It is difficult to categorize Javier Mariscal's work: his creative endeavors cover the gamut of material and conceptual media. Working solo, in collaboration, and since 1989 as principal of Estudio Mariscal, he has had a hand in the creation of the corporate image for the Barcelona Zoo, TV and Internet animations, textiles for Nani Marquina, furniture for the Memphis group, comic characters such as El Señor del Caballito and Twipsy, illustrations and stories such as Metrópolis, retrospective exhibitions, an Olympic mascot, the Acuarinto playground at a Nagasaki theme park, and the theatrical production Colors. Some of his most provocative projects have been multidisciplinary in which art and humor–mingled through words, images, and acting–conspire to send subversive, witty, and occasionally controversial or personal messages.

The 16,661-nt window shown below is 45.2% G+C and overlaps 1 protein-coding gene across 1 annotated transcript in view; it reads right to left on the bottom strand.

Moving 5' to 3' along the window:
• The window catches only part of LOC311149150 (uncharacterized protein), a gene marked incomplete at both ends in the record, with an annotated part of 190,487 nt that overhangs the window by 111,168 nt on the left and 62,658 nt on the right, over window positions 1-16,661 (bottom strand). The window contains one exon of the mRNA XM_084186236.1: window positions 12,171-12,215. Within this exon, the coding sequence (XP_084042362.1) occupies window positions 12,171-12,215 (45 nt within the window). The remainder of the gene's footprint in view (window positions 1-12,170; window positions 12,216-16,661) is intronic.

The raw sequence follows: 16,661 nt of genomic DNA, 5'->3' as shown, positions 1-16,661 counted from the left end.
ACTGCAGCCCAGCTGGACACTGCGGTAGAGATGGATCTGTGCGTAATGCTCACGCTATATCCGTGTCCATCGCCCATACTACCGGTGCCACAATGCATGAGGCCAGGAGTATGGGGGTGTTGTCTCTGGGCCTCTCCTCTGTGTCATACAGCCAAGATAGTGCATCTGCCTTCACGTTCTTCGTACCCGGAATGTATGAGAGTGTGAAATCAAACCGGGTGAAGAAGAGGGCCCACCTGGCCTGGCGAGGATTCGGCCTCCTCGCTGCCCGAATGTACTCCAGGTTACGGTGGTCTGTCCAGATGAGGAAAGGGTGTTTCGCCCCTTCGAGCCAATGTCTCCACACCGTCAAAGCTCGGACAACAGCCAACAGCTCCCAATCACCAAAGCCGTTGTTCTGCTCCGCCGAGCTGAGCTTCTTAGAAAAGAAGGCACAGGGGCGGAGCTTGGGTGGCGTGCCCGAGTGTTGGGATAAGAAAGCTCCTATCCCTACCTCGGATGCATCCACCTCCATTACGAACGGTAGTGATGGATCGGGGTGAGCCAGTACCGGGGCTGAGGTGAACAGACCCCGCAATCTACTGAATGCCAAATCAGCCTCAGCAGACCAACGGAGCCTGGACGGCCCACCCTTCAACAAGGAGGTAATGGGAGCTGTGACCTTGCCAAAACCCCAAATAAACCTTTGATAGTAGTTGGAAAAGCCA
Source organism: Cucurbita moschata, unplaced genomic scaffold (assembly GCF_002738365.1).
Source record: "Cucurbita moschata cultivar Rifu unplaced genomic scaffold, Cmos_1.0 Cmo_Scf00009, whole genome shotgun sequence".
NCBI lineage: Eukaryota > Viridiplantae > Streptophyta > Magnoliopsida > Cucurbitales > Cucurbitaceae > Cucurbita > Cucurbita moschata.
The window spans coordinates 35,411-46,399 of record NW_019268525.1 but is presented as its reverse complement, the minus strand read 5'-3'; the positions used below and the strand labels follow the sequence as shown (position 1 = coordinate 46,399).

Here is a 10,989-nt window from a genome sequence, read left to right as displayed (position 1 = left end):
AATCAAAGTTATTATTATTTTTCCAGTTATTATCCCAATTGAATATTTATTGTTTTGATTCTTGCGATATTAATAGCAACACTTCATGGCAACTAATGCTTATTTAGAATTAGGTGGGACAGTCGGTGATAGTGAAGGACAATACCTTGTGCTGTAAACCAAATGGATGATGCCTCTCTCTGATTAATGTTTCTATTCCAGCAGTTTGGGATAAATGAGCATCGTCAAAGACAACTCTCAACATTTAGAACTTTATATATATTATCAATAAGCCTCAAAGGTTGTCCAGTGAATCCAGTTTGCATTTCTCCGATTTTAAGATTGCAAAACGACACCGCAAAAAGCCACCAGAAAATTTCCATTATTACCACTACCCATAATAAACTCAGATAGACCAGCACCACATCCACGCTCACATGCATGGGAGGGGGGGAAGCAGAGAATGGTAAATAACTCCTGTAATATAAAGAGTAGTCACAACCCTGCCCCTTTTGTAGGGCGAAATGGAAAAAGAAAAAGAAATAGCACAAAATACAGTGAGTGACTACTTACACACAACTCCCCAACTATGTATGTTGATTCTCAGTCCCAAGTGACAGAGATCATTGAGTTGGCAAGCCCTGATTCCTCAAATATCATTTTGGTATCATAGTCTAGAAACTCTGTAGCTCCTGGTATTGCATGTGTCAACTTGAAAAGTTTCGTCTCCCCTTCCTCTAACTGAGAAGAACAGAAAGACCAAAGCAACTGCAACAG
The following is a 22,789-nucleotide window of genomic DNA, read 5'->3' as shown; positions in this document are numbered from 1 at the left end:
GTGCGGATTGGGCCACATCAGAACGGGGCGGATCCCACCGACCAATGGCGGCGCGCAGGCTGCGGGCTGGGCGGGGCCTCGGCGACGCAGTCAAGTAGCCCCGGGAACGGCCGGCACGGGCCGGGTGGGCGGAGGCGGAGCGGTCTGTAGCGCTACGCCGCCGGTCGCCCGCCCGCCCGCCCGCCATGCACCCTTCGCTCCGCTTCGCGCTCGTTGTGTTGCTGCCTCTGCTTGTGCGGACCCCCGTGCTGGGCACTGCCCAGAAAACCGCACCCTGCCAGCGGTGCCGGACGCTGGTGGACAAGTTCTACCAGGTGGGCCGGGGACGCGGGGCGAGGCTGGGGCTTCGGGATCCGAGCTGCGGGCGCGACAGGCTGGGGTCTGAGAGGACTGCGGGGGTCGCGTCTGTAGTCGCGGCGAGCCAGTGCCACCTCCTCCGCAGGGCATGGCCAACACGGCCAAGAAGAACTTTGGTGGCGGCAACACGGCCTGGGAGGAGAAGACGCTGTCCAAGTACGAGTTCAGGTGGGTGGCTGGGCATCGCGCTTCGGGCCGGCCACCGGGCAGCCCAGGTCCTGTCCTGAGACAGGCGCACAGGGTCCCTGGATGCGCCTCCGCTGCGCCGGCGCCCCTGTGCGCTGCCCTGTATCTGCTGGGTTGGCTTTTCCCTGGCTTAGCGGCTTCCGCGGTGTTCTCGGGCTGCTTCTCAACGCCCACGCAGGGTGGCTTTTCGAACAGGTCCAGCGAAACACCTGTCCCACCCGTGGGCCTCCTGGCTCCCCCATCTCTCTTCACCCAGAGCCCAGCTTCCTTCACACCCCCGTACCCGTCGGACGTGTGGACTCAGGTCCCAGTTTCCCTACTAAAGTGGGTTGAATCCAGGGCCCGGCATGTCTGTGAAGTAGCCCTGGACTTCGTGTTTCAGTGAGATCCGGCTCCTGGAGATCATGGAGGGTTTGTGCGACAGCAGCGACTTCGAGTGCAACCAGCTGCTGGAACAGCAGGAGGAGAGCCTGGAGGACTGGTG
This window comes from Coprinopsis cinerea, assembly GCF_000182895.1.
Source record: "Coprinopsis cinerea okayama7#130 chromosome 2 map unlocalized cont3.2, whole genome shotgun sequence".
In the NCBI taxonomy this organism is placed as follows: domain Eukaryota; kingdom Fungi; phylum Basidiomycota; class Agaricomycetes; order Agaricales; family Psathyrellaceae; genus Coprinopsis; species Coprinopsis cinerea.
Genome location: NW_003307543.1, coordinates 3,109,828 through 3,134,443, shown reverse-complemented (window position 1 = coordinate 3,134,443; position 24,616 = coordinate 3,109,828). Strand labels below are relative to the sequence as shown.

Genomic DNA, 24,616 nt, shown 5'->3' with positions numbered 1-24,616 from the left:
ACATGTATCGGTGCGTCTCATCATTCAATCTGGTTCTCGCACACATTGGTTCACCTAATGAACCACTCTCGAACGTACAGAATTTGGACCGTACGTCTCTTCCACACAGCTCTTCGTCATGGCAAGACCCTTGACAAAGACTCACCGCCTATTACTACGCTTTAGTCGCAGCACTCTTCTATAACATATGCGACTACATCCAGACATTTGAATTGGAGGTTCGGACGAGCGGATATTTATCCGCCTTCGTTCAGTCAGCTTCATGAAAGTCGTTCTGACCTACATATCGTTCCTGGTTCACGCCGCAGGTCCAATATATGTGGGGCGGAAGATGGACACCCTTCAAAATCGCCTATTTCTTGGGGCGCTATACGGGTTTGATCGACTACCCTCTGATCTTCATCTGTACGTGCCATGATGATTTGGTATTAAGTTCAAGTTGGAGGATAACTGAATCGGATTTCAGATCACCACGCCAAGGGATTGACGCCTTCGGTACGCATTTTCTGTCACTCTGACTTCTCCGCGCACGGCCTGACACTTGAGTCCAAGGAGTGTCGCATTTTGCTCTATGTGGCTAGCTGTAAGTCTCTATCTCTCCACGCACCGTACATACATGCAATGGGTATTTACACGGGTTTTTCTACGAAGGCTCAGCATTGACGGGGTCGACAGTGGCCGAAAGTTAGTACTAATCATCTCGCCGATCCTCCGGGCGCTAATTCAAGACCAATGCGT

While the artist has been dubbed the Peter Pan of Spanish design for his work's simple, dreamy, child-like qualities, that label can be misleading because it disregards the presence of an underlying social commentary. However, to extend the metaphor, Mariscal, like Peter Pan, is at home in the alternate realities he creates. In Barcelona since 1971, he has drawn inspiration from city life for small projects, such as the postage-stamp sized pen and ink illustrations for Barcelona Un Dia, an anthology of stories about the city, and larger, more environmental installations like El Gran Hotel (1977), an exhibition of his own work set against the backdrop of an imaginary hotel from the 1950s that included a reception desk, bar, lounge, bedroom, bathroom, radios, televisions, and furniture from that era. He introduced Cobi to the world and created the Olympic corporate identity for the 1992 Barcelona games. More recently in celebration of his own fiftieth birthday he produced Colors (2000), an ambitious multimedia play about the history of color and visualization.